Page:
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Musical unity: Eight pianists and 88 keys

Musical unity: Eight pianists and 88 keys

September 9, 2016 12:00 pm by: Category: Music Leave a comment A+ / A-

Timko Barton Performance Hall will be hosting its annual 8×88 Piano Festival on Oct. 1. The festival is open to the public and will feature performers of all ages and piano-playing levels.

“We join together with one common goal: to produce a common piece of music,” said Professor Vicki Walker.

Walker and Joyce Bridgeman co-coordinate the event. This is the third year this festival has taken place. The first year, Walker and Bridgeman wanted to try it out to get the Tulsa community involved with ORU, and it turned out to be a success. Four acoustic pianos are placed on the performance hall stage and two people are seated to a piano.

“The joy of creating musical sounds with seven other pianists brings much delight to the performers and the audience while four pianos are played simultaneously by eight duet pianists,” said Bridgeman. 

There is a limited number of performance spots available. Any duet interested can sign up through ORU’S website or talk to Bridgeman in her office in Timko Barton. The fee is $20 for non-students and $5 for students. Performers will also receive a T-shirt to be worn at the festival. The registration deadline was this Wednesday, but ORU students are usually asked to fill in any empty performance spots.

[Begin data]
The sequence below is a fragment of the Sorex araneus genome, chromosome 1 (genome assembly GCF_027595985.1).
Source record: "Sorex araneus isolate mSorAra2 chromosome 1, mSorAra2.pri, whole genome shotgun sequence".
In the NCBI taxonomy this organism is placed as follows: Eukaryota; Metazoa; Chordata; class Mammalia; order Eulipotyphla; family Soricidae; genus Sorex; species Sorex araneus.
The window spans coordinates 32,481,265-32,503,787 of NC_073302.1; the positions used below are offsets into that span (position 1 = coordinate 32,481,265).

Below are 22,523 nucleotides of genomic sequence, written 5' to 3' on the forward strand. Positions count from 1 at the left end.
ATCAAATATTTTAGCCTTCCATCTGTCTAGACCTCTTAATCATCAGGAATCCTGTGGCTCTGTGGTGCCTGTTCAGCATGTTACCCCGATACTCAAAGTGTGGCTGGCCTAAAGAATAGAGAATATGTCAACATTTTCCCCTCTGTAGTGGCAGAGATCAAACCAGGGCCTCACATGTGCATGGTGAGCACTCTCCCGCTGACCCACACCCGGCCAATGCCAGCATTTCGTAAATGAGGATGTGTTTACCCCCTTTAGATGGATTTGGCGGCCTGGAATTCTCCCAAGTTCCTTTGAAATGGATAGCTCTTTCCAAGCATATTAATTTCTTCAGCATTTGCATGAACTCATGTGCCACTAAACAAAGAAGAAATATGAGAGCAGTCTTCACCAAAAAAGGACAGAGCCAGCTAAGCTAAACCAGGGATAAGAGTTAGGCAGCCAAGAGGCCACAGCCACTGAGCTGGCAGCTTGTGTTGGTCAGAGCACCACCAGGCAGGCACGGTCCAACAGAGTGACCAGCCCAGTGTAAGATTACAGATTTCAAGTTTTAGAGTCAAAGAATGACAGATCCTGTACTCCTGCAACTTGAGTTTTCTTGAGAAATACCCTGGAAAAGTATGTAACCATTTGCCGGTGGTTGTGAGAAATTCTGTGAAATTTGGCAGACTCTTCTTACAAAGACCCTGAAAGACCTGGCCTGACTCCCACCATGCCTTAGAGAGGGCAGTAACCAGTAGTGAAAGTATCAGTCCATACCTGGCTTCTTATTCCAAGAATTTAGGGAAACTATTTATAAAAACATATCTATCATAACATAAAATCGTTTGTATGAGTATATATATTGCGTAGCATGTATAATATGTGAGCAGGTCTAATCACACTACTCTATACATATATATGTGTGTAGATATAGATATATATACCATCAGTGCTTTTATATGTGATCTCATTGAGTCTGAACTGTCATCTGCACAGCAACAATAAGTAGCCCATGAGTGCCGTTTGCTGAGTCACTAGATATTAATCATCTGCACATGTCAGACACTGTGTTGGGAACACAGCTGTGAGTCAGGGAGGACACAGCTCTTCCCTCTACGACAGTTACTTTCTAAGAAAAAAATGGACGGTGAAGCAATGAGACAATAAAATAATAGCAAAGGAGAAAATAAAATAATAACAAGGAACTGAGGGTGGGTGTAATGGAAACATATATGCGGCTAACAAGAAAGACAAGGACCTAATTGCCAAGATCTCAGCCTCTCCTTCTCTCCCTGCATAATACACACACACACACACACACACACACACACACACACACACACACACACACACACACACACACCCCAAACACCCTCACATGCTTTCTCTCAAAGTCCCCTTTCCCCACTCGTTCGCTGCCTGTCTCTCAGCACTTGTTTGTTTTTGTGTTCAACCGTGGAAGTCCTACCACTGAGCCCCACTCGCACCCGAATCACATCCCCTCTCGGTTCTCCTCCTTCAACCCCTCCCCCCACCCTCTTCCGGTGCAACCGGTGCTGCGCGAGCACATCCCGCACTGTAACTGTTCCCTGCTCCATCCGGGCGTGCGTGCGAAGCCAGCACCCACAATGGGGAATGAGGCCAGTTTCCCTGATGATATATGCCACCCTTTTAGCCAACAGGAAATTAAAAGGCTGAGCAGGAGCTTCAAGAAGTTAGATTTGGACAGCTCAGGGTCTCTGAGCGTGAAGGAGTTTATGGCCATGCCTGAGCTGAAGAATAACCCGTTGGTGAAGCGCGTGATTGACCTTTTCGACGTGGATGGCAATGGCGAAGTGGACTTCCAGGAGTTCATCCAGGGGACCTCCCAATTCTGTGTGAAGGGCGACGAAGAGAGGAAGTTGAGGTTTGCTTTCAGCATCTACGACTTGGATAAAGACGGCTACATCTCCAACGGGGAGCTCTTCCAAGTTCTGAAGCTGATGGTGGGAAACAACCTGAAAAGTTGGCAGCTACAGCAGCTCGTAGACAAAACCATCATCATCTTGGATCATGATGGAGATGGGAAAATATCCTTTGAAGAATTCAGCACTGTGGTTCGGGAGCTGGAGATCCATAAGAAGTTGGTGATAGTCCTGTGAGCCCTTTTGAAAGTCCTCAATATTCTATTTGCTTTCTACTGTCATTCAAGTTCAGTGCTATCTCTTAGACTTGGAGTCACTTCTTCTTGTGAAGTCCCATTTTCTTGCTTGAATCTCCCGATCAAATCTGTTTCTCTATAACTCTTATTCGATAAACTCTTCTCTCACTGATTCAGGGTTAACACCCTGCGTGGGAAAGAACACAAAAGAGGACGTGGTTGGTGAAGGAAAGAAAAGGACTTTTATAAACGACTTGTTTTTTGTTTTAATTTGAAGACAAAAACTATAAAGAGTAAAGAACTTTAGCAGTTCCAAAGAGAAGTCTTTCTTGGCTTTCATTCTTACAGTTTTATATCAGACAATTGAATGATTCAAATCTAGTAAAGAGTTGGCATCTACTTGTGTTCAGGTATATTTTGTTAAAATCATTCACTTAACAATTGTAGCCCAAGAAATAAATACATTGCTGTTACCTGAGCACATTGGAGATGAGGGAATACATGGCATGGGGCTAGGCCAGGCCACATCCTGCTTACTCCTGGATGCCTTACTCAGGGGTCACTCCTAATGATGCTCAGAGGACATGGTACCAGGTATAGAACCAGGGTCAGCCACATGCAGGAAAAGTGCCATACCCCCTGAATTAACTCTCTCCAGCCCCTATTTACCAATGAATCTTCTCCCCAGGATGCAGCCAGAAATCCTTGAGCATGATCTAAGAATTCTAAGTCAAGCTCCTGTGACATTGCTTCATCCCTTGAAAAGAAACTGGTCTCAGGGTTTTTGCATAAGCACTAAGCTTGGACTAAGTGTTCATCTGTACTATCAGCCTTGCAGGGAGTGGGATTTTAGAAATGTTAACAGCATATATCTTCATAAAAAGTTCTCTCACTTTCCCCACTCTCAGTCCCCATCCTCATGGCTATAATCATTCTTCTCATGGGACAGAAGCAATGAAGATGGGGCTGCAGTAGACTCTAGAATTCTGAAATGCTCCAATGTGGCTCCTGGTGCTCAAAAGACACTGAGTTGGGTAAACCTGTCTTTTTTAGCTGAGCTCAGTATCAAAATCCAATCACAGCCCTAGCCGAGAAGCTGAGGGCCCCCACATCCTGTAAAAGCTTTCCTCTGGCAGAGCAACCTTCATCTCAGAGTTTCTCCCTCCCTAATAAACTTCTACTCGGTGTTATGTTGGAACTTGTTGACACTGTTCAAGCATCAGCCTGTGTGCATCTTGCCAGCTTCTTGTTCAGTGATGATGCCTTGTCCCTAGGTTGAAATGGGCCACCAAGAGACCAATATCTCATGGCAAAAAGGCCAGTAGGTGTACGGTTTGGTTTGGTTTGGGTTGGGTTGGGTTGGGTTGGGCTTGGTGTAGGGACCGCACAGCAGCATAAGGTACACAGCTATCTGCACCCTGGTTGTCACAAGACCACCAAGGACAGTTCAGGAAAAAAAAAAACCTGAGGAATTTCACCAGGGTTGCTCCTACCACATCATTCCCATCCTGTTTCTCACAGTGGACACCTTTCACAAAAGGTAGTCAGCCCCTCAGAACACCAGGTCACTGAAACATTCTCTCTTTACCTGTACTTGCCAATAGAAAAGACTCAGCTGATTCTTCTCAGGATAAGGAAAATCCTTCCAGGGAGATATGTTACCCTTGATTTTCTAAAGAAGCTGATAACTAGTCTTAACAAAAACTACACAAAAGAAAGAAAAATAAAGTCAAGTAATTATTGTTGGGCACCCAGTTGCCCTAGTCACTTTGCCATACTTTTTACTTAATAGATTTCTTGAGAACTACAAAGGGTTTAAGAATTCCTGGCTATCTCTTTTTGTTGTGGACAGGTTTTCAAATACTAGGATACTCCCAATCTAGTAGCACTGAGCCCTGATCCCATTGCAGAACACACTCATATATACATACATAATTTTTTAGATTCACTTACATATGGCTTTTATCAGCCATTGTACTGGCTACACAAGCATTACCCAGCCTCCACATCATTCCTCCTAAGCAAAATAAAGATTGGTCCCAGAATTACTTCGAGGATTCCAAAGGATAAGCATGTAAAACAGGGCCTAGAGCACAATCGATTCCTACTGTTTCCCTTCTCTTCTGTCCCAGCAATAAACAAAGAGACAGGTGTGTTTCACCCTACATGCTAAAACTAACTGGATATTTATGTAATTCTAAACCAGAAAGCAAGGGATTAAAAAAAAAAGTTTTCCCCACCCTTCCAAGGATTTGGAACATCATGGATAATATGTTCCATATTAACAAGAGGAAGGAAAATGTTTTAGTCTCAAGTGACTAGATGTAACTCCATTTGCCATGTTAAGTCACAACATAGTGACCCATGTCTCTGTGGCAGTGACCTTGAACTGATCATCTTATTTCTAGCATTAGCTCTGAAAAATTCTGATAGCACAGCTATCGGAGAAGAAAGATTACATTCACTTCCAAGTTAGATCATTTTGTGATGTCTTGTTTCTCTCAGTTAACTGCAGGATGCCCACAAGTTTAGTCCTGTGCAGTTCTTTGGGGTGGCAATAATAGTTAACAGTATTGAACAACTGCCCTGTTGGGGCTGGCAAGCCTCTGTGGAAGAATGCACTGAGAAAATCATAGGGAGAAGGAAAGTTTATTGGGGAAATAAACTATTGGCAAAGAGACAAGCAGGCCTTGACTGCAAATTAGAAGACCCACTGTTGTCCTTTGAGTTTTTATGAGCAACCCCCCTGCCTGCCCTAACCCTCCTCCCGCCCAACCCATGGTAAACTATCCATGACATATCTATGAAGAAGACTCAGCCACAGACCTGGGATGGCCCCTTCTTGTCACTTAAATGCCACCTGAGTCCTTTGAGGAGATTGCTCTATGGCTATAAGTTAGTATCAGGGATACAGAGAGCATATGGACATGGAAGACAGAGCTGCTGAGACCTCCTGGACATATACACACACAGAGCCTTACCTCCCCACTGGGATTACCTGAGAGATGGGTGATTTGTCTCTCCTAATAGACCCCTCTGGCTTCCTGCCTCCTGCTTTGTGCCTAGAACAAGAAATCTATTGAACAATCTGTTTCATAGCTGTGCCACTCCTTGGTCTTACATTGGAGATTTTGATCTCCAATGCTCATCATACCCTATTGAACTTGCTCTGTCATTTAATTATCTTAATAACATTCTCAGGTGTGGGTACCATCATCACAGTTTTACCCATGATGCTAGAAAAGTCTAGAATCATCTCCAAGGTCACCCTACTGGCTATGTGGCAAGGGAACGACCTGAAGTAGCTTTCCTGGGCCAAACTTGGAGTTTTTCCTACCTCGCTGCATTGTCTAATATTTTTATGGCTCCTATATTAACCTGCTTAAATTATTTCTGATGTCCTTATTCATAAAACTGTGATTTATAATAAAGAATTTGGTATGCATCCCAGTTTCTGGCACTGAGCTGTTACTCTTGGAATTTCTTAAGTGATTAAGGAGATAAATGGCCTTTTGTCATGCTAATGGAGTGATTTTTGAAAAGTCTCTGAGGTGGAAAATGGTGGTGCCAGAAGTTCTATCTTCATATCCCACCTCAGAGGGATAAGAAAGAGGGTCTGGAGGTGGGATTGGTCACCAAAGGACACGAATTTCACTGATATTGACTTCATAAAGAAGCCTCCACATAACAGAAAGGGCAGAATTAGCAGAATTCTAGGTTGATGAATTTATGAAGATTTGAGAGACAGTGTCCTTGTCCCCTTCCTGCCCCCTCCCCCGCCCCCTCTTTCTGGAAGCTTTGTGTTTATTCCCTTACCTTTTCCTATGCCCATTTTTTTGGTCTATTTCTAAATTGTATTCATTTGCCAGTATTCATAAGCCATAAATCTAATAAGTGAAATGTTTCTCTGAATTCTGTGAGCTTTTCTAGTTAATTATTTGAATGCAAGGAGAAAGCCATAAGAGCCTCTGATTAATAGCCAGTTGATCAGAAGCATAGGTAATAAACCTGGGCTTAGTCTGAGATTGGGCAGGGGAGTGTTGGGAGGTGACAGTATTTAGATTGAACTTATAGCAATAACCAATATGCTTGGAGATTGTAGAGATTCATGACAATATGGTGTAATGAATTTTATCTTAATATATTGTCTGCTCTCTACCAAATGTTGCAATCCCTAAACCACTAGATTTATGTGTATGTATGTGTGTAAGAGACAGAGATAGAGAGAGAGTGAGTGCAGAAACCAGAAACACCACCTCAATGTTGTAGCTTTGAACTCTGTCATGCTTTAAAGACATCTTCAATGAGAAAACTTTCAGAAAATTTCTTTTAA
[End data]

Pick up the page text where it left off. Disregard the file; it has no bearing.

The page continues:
“We have received applications from approximately 30 pianists in Tulsa, so any ORU pianist who wishes to join the 2016 ensemble should immediately contact Professor Joyce Bridgman at jbgridgman@oru.edu. Musical scores will be assigned according to your ability to read music from early intermediate level up to advanced sight reading ability,” said Bridgman.

“People should be a part of the festival because it promotes unity,” said sophomore Adam Rodgers, who performed in the festival for his first time last year.

“I guess my favorite part of it all would have to be the finale. It was pretty much a bunch of music teachers and me playing a piece that was really difficult and ended with an extremely accented note called marcato,” said Rodgers.

The festival is free to attend. The first rehearsal is on Sept. 17 starting at 8:30 a.m. On Oct. 1, there will be a morning rehearsal and the festival will start at 3 p.m. and end at around 4 p.m. Don Ryan and his son, Barron Ryan, will close the show

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